ABOVE: Bucs said goodbye to fan favorite Freddy Sanchez in their recent spate of trading. They also bid "fondest best wishes" to his $8.4 million salary for next year as well. Bucs anticipated payroll for 2010 currently stands at only $23,162,000, down from $55 million on opening day 2009.
Neal Huntington, the Pirates wheeling, dealing General Manager, completed two more deals as the trading deadline approached Friday and make no mistake about it, the Pirates have never had a more profound change to their roster in any season since at least the 1950s when Branch Rickey did a similar purge of the lineup.
After earlier trading Nate McLouth, Adam LaRoche, Nyjer Morgan and Sean Burnett, Huntington first traded popular second baseman, Freddy Sanchez, to the Giants for "AA" pitcher Tim Alderson, then in his final move, Huntington moved pitchers John Grabow and Tom Gorzelanny to the Cubs for major league starting pitcher Kevin Hart, pitcher Jose Ascanio and infielder Josh Harrison. In just over a week, Huntington has traded three of his four starting infielders including breaking up the number one double play combination in baseball. Additionally, the team has now dealt 11 of the players who were on their opening day roster.
So has Huntington completely lost his mind or is this fire sale really what the team needed? Well face it, the Pirates were never going to win any championships with the guys they had, but what Huntington has managed to do is to infuse a TON of talented players into their farm system, a system that was among the worst in baseball even after having a perennial top five pick in the draft every year for the past 17 seasons.
Thankfully, Huntington got rid of the Pirates "talent scouts" a long time ago and has already converted the Pirates into an organization that very soon should start having a plethora of players competing every year to move up to the big club.
Take the Sanchez trade as an example. Huntington traded a good player who was, let's face it, prone to injury and even happened to be injured at the time of the trade, to San Francisco for a pitching prospect who is rated by just about everyone as the third or fourth best prospect in the Giants' entire organization. Tim Alderson is another big pitcher...Huntington seems to be cornering the market on pitchers in excess of 6'6"...and he is universally regarded as literally a "can't miss" type of guy. To get a player with this upside for a 31 year old, often-injured, contact hitter who does not hit for power is a good deal indeed. Add to that the fact that Sanchez was due to make $8.4 million next year if he gets to 600 at bats this year and you have a case of the Pirates also dodging a major payroll bullet.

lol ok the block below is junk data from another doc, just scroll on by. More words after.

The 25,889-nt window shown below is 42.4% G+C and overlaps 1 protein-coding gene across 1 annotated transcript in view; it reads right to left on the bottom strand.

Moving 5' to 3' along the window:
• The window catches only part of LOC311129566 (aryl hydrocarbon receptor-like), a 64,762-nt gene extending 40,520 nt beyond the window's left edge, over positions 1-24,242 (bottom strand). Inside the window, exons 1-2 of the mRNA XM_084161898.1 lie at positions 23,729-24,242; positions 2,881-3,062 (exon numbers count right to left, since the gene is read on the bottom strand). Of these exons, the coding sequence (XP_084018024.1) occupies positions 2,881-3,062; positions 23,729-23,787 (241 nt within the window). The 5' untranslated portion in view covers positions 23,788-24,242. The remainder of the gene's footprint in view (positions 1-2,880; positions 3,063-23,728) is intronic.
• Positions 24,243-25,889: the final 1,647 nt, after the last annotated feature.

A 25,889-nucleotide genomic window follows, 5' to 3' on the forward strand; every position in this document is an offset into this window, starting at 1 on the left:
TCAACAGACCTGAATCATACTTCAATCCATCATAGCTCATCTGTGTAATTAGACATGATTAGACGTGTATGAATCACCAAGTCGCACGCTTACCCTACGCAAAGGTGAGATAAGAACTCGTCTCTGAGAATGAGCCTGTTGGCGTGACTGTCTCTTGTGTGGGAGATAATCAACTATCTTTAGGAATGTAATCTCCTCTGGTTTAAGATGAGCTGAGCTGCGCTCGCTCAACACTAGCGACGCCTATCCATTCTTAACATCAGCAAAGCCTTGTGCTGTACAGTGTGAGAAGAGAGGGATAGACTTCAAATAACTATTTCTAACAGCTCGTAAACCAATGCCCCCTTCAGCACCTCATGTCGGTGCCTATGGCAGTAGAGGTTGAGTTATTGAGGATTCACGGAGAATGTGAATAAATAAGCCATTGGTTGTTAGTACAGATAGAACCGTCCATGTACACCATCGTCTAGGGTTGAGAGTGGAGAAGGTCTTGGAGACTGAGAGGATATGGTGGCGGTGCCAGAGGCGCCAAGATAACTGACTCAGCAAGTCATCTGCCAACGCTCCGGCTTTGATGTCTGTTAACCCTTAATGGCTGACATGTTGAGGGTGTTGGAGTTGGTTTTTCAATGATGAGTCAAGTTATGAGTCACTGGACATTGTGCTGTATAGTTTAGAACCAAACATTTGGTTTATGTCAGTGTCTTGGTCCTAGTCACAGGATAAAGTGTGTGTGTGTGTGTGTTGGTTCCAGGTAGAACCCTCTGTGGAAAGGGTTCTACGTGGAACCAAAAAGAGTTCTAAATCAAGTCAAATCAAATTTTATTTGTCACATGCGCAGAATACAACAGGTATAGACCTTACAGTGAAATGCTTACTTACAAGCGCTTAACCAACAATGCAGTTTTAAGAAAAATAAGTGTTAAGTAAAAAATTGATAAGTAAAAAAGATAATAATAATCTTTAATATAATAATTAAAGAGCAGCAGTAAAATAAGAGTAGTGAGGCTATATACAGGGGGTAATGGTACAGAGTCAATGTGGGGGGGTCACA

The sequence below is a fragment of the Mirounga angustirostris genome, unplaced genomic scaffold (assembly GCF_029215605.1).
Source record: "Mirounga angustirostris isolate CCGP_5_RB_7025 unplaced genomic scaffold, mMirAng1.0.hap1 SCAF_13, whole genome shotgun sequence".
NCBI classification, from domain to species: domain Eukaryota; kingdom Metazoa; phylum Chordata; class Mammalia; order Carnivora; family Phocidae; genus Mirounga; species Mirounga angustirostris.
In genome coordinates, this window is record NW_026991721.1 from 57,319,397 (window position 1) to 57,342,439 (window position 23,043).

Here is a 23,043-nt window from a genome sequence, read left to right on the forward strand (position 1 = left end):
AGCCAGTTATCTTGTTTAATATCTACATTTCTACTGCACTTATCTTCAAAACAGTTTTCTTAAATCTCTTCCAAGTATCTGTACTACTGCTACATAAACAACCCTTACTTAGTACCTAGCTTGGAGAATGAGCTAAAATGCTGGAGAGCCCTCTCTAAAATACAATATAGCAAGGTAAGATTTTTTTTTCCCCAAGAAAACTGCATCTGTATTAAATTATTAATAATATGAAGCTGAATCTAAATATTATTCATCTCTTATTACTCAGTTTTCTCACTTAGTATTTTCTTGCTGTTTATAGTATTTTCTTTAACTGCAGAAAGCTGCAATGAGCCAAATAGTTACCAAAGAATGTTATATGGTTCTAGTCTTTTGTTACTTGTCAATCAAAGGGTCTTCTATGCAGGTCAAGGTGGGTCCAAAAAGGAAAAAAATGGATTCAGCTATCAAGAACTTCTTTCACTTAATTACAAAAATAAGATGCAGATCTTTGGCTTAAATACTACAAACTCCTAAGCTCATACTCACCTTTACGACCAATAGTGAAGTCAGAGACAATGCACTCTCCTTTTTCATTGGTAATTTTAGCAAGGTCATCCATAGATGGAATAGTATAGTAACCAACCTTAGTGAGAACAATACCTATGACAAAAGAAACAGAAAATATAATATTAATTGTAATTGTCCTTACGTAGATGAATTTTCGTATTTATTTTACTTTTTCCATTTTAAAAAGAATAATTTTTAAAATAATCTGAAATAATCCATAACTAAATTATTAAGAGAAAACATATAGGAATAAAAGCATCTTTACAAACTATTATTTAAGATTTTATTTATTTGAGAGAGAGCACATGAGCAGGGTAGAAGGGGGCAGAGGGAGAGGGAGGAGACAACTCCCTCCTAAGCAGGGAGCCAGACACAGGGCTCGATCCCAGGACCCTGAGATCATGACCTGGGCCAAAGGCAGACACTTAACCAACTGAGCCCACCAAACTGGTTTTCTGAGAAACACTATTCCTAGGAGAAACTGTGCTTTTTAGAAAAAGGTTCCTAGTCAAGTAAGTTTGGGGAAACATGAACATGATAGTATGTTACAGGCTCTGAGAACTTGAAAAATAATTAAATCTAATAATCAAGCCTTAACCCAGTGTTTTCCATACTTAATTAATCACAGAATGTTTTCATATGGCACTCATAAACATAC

Of course the legions of skeptics out there are calling this nothing more than a salary dump and of course, if the Pirates weren't in their 17th consecutive losing season maybe there wouldn't be so many cynical Pirate fans to begin with. But remember, this team never had Neal Huntington before and I happen to like the players he's been bringing in. No other GM ever had the guts to burn down the whole team either. Anyone who doesn't see that this man has a plan just doesn't know anything about baseball.
I know, I know, it's been a long time since we had a winning team, but it's also been a long time since we had a minor league system that was percolating with talent too. I predict that the next thing that you're going to see Huntington do is go on a signing spree with international players. Why not? He has the bullets that he's saving on all of these major league contracts, so why not sign a Miguel Sano and a few other blue chippers? This would also do wonders to quiet those skeptics who think that these trades were only money-related.
As guys like Lastings Milledge (who's already off to a good start with the Buccos), Gorkys Hernandez, Pedro Alvarez, Jose Tabata and others start hitting the major league roster, Pirate fans everywhere are going to call Neal Huntington the best G.M. since Sid Thrift or even Joe L. Brown. Just look at the impact that a quality young player can have: Andrew McCutchen, who hit three homers on Saturday night, has been the first major talent to emerge from the farm system since Barry Bonds, and there are a lot more like him learning their craft right now in the Pirates minor league system. Most of those players weren't there before Huntington came on board either.
ABOVE: Just when the Pirates needed a new "face", they got one in Andrew "McC(l)utchen".
Kevin Hart is 3-1 with the Cubs this year and has a 2.60 e.r.a. He stands 6'4", weighs 214 and is 27 years old. Hehas a career e.r.a. of 3.88. Hart will join the Pirates starting rotation and should be pitching on Wednesday.